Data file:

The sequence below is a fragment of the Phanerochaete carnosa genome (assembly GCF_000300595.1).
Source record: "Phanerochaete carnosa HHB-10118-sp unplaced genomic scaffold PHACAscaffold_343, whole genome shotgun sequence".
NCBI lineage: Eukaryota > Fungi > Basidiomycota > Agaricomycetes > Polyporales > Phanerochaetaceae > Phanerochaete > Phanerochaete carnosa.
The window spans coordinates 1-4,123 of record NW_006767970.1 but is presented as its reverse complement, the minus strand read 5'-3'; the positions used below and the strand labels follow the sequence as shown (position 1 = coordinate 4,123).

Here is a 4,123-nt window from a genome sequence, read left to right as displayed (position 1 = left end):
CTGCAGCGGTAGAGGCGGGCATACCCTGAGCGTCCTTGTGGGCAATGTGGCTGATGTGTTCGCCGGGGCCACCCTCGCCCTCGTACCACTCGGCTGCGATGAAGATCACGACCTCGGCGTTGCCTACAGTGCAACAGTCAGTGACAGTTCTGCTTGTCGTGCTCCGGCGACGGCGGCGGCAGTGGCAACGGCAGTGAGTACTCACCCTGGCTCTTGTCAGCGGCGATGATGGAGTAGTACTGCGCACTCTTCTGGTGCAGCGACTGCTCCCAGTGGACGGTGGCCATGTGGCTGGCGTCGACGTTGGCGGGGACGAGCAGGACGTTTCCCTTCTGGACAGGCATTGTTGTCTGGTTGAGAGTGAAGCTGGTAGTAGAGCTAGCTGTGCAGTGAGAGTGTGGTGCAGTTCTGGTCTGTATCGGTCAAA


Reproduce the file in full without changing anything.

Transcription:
The sequence below is a fragment of the Phanerochaete carnosa genome (assembly GCF_000300595.1).
Source record: "Phanerochaete carnosa HHB-10118-sp unplaced genomic scaffold PHACAscaffold_343, whole genome shotgun sequence".
NCBI lineage: Eukaryota > Fungi > Basidiomycota > Agaricomycetes > Polyporales > Phanerochaetaceae > Phanerochaete > Phanerochaete carnosa.
The window spans coordinates 1-4,123 of record NW_006767970.1 but is presented as its reverse complement, the minus strand read 5'-3'; the positions used below and the strand labels follow the sequence as shown (position 1 = coordinate 4,123).

Here is a 4,123-nt window from a genome sequence, read left to right as displayed (position 1 = left end):
CTGCAGCGGTAGAGGCGGGCATACCCTGAGCGTCCTTGTGGGCAATGTGGCTGATGTGTTCGCCGGGGCCACCCTCGCCCTCGTACCACTCGGCTGCGATGAAGATCACGACCTCGGCGTTGCCTACAGTGCAACAGTCAGTGACAGTTCTGCTTGTCGTGCTCCGGCGACGGCGGCGGCAGTGGCAACGGCAGTGAGTACTCACCCTGGCTCTTGTCAGCGGCGATGATGGAGTAGTACTGCGCACTCTTCTGGTGCAGCGACTGCTCCCAGTGGACGGTGGCCATGTGGCTGGCGTCGACGTTGGCGGGGACGAGCAGGACGTTTCCCTTCTGGACAGGCATTGTTGTCTGGTTGAGAGTGAAGCTGGTAGTAGAGCTAGCTGTGCAGTGAGAGTGTGGTGCAGTTCTGGTCTGTATCGGTCAAA